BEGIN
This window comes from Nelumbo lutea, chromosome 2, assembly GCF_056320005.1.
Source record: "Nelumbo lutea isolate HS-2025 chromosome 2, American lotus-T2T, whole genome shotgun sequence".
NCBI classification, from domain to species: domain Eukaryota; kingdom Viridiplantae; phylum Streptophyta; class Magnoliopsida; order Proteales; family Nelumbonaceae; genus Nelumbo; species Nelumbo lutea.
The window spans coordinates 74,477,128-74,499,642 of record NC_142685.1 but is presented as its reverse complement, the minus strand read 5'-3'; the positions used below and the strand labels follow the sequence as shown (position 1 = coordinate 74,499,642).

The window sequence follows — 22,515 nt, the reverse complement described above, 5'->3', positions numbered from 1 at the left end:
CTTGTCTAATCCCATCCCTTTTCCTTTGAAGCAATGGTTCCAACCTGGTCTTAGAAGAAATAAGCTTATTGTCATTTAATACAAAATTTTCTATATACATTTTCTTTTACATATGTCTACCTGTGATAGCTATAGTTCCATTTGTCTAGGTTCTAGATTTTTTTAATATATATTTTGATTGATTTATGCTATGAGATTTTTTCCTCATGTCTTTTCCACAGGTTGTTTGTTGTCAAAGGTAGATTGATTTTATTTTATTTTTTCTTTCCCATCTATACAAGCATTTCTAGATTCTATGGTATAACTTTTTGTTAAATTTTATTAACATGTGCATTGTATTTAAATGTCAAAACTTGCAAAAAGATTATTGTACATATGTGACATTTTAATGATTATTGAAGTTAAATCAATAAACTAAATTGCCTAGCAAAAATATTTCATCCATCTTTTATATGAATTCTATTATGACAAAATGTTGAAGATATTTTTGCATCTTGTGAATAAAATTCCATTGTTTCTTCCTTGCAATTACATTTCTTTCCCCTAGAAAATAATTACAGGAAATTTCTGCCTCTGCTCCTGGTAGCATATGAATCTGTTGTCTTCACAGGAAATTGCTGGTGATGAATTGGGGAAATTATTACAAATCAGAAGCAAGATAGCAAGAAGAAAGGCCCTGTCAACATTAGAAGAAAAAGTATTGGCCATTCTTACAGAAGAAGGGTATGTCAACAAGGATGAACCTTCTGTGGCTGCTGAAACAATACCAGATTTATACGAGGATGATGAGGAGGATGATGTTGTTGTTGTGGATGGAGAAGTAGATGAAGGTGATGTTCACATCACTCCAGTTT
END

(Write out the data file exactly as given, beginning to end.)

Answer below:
This window comes from Nelumbo lutea, chromosome 2, assembly GCF_056320005.1.
Source record: "Nelumbo lutea isolate HS-2025 chromosome 2, American lotus-T2T, whole genome shotgun sequence".
NCBI classification, from domain to species: domain Eukaryota; kingdom Viridiplantae; phylum Streptophyta; class Magnoliopsida; order Proteales; family Nelumbonaceae; genus Nelumbo; species Nelumbo lutea.
The window spans coordinates 74,477,128-74,499,642 of record NC_142685.1 but is presented as its reverse complement, the minus strand read 5'-3'; the positions used below and the strand labels follow the sequence as shown (position 1 = coordinate 74,499,642).

The window sequence follows — 22,515 nt, the reverse complement described above, 5'->3', positions numbered from 1 at the left end:
CTTGTCTAATCCCATCCCTTTTCCTTTGAAGCAATGGTTCCAACCTGGTCTTAGAAGAAATAAGCTTATTGTCATTTAATACAAAATTTTCTATATACATTTTCTTTTACATATGTCTACCTGTGATAGCTATAGTTCCATTTGTCTAGGTTCTAGATTTTTTTAATATATATTTTGATTGATTTATGCTATGAGATTTTTTCCTCATGTCTTTTCCACAGGTTGTTTGTTGTCAAAGGTAGATTGATTTTATTTTATTTTTTCTTTCCCATCTATACAAGCATTTCTAGATTCTATGGTATAACTTTTTGTTAAATTTTATTAACATGTGCATTGTATTTAAATGTCAAAACTTGCAAAAAGATTATTGTACATATGTGACATTTTAATGATTATTGAAGTTAAATCAATAAACTAAATTGCCTAGCAAAAATATTTCATCCATCTTTTATATGAATTCTATTATGACAAAATGTTGAAGATATTTTTGCATCTTGTGAATAAAATTCCATTGTTTCTTCCTTGCAATTACATTTCTTTCCCCTAGAAAATAATTACAGGAAATTTCTGCCTCTGCTCCTGGTAGCATATGAATCTGTTGTCTTCACAGGAAATTGCTGGTGATGAATTGGGGAAATTATTACAAATCAGAAGCAAGATAGCAAGAAGAAAGGCCCTGTCAACATTAGAAGAAAAAGTATTGGCCATTCTTACAGAAGAAGGGTATGTCAACAAGGATGAACCTTCTGTGGCTGCTGAAACAATACCAGATTTATACGAGGATGATGAGGAGGATGATGTTGTTGTTGTGGATGGAGAAGTAGATGAAGGTGATGTTCACATCACTCCAGTTT